e.g. Are they ready?

In the first example, the verb am precedes the subject I. In the second example, the verb are precedes the subject they.

In written English, questions are always followed by a question mark: ?

See Exercise 2.

 

4c. Negative statements

In the Simple Present of the verb to be, negative statements are formed by adding the word not after the verb.

e.g. I am not awake.

e.g. They are not ready.

In the first example, not follows the verb am. In the second example, not follows the verb are.

In spoken English, the following contractions are often used:

Without contractionsWith contractions
  is not  isn't
  are not  aren't

See Exercise 3.

 

4d. Negative questions

In the Simple Present of the verb to be, negative questions are formed by reversing the order of the subject and verb, and adding not after the subject.

e.g. Am I not awake?
e.g. Are they not ready?

In spoken English, contractions are usually used in negative questions. In the contracted form of a negative question, the contraction of not follows immediately after the verb. For example:

Without contractionsWith contractions
  Are you not awake?  Aren't you awake?
  Is he not awake?  Isn't he awake?
  Are we not awake?  Aren't we awake?
  Are they not awake?  Aren't they awake?

It should be noted that there is no universally accepted contraction for am not. In spoken English, am I not? is often contracted to aren't I?. However, although the expression aren't I? is considered acceptable in informal English, it is not considered to be grammatically correct in formal English. In formal English, no contraction should be used for am I not.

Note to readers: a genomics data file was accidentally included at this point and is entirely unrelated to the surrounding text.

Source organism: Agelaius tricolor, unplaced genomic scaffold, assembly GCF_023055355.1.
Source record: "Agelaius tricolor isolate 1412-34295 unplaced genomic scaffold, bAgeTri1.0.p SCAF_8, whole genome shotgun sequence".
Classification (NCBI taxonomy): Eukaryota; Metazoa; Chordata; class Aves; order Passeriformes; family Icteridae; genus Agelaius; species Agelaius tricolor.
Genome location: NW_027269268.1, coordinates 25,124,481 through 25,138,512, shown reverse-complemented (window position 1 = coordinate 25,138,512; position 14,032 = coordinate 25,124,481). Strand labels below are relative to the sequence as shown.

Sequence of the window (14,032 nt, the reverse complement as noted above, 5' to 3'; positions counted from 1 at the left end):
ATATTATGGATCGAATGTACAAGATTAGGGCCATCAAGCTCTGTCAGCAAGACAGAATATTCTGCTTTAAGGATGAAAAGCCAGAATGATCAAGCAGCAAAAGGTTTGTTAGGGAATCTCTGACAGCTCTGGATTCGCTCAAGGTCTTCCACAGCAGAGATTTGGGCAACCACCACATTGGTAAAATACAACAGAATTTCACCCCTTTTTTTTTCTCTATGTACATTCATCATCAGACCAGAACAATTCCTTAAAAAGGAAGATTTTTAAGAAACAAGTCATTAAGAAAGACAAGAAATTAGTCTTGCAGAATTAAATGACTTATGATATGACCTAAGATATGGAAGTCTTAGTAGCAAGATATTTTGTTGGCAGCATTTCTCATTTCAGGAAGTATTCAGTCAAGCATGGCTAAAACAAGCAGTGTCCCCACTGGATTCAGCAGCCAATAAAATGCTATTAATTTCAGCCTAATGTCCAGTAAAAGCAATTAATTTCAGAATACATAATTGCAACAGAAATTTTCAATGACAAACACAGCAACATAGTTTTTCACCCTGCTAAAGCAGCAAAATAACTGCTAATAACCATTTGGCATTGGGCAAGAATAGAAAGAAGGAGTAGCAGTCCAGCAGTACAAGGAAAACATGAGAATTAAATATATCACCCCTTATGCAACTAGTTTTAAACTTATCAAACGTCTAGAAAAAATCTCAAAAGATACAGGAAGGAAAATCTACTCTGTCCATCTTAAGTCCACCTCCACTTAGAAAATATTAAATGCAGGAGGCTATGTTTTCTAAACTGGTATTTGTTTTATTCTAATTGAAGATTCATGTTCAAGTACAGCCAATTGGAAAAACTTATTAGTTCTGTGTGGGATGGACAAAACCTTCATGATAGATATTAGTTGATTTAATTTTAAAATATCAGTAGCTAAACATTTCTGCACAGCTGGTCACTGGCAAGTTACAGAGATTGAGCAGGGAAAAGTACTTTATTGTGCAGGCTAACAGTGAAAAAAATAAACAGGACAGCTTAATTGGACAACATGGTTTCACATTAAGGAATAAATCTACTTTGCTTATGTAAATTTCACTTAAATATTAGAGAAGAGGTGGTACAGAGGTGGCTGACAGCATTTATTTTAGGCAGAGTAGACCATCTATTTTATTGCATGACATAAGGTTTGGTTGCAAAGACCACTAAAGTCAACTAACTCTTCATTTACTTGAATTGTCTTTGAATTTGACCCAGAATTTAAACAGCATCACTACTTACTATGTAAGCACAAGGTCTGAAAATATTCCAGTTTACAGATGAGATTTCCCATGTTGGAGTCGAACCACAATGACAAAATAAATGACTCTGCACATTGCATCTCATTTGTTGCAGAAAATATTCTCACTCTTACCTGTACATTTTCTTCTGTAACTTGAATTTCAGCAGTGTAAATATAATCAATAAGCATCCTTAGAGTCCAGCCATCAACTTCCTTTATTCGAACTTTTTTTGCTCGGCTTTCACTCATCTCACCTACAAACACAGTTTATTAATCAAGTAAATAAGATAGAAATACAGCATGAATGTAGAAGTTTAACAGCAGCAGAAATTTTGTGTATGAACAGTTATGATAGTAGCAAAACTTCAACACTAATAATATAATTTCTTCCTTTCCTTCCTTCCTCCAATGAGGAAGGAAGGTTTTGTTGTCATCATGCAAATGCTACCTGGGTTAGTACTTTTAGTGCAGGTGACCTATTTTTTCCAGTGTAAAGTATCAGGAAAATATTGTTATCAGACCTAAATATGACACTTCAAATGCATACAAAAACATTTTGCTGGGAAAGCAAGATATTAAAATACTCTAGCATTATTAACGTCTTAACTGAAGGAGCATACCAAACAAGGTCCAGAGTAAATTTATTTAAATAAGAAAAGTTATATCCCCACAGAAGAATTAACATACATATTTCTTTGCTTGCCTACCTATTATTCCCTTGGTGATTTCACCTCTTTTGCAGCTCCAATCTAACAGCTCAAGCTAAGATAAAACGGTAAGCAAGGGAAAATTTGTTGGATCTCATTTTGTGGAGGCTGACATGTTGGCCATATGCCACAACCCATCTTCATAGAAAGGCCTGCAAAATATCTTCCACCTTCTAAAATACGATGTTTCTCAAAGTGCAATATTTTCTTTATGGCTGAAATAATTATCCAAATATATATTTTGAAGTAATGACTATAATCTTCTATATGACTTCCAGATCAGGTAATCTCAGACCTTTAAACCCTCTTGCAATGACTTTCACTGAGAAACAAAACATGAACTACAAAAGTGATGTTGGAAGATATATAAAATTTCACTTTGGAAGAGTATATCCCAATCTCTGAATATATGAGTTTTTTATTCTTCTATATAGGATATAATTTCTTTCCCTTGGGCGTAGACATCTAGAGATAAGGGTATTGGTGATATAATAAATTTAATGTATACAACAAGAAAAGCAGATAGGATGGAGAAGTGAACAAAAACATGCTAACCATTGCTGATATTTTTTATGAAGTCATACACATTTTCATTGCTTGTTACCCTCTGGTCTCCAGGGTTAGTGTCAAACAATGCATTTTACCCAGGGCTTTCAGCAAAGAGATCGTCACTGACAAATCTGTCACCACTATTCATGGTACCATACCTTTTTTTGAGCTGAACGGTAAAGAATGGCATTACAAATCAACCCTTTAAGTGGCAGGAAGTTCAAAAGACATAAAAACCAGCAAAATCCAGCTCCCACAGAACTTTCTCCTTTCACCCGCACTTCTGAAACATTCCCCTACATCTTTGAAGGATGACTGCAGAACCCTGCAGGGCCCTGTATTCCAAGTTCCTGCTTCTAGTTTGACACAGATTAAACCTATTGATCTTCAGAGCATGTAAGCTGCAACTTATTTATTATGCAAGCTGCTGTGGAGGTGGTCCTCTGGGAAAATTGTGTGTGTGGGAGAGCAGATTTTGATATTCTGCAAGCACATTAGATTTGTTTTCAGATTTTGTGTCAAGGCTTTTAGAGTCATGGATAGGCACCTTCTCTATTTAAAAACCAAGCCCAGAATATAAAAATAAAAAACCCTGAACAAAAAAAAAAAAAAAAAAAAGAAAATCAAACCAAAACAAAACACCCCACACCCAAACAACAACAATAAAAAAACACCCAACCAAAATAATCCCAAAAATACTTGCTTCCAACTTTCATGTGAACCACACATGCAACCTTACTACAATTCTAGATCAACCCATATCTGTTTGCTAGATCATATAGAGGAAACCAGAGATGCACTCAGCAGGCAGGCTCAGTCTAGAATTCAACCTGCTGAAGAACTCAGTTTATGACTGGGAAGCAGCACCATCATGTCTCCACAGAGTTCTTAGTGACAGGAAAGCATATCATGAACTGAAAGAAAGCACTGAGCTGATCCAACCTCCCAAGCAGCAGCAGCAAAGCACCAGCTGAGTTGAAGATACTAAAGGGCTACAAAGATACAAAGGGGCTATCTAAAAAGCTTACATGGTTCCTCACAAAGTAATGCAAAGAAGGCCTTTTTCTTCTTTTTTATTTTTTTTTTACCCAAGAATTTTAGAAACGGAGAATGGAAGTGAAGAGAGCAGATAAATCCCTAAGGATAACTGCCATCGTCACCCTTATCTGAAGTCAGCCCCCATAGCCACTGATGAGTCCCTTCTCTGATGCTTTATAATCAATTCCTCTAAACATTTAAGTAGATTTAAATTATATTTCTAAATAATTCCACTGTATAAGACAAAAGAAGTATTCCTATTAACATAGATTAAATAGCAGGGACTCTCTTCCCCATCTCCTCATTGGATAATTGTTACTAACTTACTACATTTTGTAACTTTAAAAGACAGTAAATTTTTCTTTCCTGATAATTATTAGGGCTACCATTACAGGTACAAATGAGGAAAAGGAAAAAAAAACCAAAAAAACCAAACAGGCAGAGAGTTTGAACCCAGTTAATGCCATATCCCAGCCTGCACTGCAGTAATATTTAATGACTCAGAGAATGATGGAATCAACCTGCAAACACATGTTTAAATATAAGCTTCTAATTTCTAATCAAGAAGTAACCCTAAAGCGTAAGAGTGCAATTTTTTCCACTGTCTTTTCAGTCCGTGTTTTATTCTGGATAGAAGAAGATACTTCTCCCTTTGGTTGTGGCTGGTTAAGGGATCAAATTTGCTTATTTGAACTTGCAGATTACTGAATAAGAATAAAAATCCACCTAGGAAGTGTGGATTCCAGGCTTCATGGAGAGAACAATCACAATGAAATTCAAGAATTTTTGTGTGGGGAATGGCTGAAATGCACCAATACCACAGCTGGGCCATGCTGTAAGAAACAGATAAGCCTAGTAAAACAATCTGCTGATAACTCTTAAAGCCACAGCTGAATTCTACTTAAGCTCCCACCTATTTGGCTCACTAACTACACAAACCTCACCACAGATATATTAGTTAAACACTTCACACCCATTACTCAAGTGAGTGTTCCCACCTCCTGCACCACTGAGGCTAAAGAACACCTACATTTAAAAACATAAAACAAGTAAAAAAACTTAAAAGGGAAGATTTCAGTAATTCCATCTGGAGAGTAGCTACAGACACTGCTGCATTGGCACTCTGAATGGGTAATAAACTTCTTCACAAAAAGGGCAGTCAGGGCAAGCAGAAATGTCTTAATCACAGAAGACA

See Exercise 4.

 

4e. Tag questions

A tag question is a question added at the end of a sentence. A tag question following an affirmative statement generally has the form of a negative question, with the meaning: Isn't that true? In some languages, such tag questions are invariable. However, in English, tag questions vary, depending on the verbs and subjects of the preceding statements.

In the following examples, the tag questions are underlined. Contractions are usually used in negative tag questions. For example:

Affirmative statementAffirmative statement with tag question
  Are you not awake?  Aren't you awake?
  I am awake.  I am awake, am I not?
  You are awake.  You are awake, aren't you?
  She is awake.  She is awake, isn't she?
  We are awake.  We are awake, aren't we?
  They are awake.  They are awake, aren't they?

These examples illustrate how the subjects and verbs of the preceding statements are repeated in tag questions. For instance, in the first example, the subject I and the verb am are repeated in the tag question. In the second example, the subject you and the verb are are repeated in the tag question.

In spoken English, the expression aren't I? is often used as a tag question. However, this is not considered to be grammatically correct in formal, written English.

See Exercises 5 and 6.